Glass in Europe at a crossroads: delivering a greener, energy-efficient industry, while enhancing competitiveness and maintaining quality jobs (own-initiative opinion)

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Nota Informativa: Glass in Europe at a crossroads: delivering a greener, energy-efficient industry, while enhancing competitiveness and maintaining quality jobs (own-initiative opinion)

The EU is the world's biggest producer of glass with a market share of around one third of total world production. The industry is known for the quality of its products, its capacity for technological innovation and its skilled labour force. The glass industries comprise five sectors covering different glass products, applications and markets: containers, flat glass, glass fibre, special glasses and domestic glass.

The EU glass industry is at a crossroads. On the one hand, glass, like any other sector in Europe, will have to cope with the structural transformations that accompany the digital and green transitions. Production will have to become carbon neutral and circular in three decades while processes will be even more automated and digital in the coming years. On the other hand, glass will be at the forefront of those transitions and many glass-made products will get new business opportunities in the coming years. Glass is a key enabling material for a carbon neutral Europe and its industry aims to remain at the forefront of low-carbon solutions in the European Union. The glass industry is an important part of European industry and is strongly driven by market decisions, including concerning relocations. However, the production process is energy intensive and manufacturers face challenges such as high start‑up costs, tied distribution channels, lack of security of supply, energy prices and non-EU country trade barriers. Production facilities are also capital intensive and require long investment cycles.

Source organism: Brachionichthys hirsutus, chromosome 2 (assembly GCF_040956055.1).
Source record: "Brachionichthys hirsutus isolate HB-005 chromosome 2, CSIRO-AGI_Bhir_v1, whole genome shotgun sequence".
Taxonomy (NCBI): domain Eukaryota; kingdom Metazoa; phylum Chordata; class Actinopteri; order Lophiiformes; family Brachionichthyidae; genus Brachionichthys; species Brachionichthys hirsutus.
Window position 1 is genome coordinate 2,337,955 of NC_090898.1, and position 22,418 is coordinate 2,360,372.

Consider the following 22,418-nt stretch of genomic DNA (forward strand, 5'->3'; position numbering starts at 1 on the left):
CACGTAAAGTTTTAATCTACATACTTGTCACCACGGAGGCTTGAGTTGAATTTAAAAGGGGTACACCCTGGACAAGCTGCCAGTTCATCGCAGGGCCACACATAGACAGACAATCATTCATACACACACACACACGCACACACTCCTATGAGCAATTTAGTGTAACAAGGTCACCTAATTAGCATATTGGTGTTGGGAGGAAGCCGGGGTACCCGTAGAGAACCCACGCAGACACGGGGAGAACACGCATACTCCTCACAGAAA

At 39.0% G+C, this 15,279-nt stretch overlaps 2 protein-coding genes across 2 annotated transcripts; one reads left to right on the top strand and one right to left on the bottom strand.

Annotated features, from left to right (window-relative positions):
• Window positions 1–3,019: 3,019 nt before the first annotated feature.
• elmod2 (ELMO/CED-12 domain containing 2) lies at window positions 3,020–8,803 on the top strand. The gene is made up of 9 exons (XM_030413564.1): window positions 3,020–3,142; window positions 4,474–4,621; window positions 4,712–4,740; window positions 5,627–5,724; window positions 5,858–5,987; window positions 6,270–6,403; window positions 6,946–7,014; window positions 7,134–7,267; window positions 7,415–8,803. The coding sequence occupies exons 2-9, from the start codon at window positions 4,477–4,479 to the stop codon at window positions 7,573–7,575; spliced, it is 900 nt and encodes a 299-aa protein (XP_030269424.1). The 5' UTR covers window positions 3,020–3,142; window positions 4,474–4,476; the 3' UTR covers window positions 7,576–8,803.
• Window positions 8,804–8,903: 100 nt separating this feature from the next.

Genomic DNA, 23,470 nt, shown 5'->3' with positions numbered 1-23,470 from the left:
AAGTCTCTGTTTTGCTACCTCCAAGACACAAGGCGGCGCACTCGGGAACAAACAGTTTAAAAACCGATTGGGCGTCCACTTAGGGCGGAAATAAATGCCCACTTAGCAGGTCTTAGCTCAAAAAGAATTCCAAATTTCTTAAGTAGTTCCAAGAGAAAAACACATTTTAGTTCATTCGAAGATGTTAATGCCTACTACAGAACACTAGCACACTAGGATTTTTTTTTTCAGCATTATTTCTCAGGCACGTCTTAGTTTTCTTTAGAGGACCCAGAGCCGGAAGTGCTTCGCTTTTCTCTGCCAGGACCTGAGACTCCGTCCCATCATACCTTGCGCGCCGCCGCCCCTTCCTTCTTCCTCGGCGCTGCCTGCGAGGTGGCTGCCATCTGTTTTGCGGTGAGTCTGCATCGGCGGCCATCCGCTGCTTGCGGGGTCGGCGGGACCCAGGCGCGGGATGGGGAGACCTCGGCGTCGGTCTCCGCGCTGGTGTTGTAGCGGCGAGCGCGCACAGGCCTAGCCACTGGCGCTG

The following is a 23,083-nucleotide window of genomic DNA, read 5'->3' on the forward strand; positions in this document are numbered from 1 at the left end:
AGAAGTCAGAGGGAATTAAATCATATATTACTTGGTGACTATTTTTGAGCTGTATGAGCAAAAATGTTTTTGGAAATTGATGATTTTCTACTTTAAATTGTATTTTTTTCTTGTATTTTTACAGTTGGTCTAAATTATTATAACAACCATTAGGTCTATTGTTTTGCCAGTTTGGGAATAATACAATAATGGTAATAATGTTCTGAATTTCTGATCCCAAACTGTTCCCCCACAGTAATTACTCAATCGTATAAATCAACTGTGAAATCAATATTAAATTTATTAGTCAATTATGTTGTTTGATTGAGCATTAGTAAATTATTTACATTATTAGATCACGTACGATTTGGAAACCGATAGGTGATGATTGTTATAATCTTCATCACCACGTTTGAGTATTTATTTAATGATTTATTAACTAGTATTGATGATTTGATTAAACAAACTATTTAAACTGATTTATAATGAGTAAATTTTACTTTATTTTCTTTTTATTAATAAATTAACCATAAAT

New energy performance standards for buildings, the EU Renovation Wave, the circular economy or increased installation of solar panels should boost investment and demands for new glass products, such as smart glass technologies. The same is true in the transport sector where the glass industry will have a major role to play to roll out smart and autonomous vehicles.

To fully tap into the potential of these new markets while overcoming the challenges of green and digital transitions, the EU needs an industrial strategy for glass, which remains an important job provider in the EU (186 000 for the EU 27) and an important supplier for other industries (construction, automotive, domestic and leisure).

An opinion on this topic will provide the possibility to discuss this issue with all stakeholders in society. This opinion can be used as the background paper for the future discussions on the renewed EU industrial strategy and work on basic materials.

Composition of the study group

Administrator in charge: Emanuele Guicciardi / Assistant: Elzbieta Ciolek

Downloads

Agenda - Hearing on Glass in Europe - CCMI/180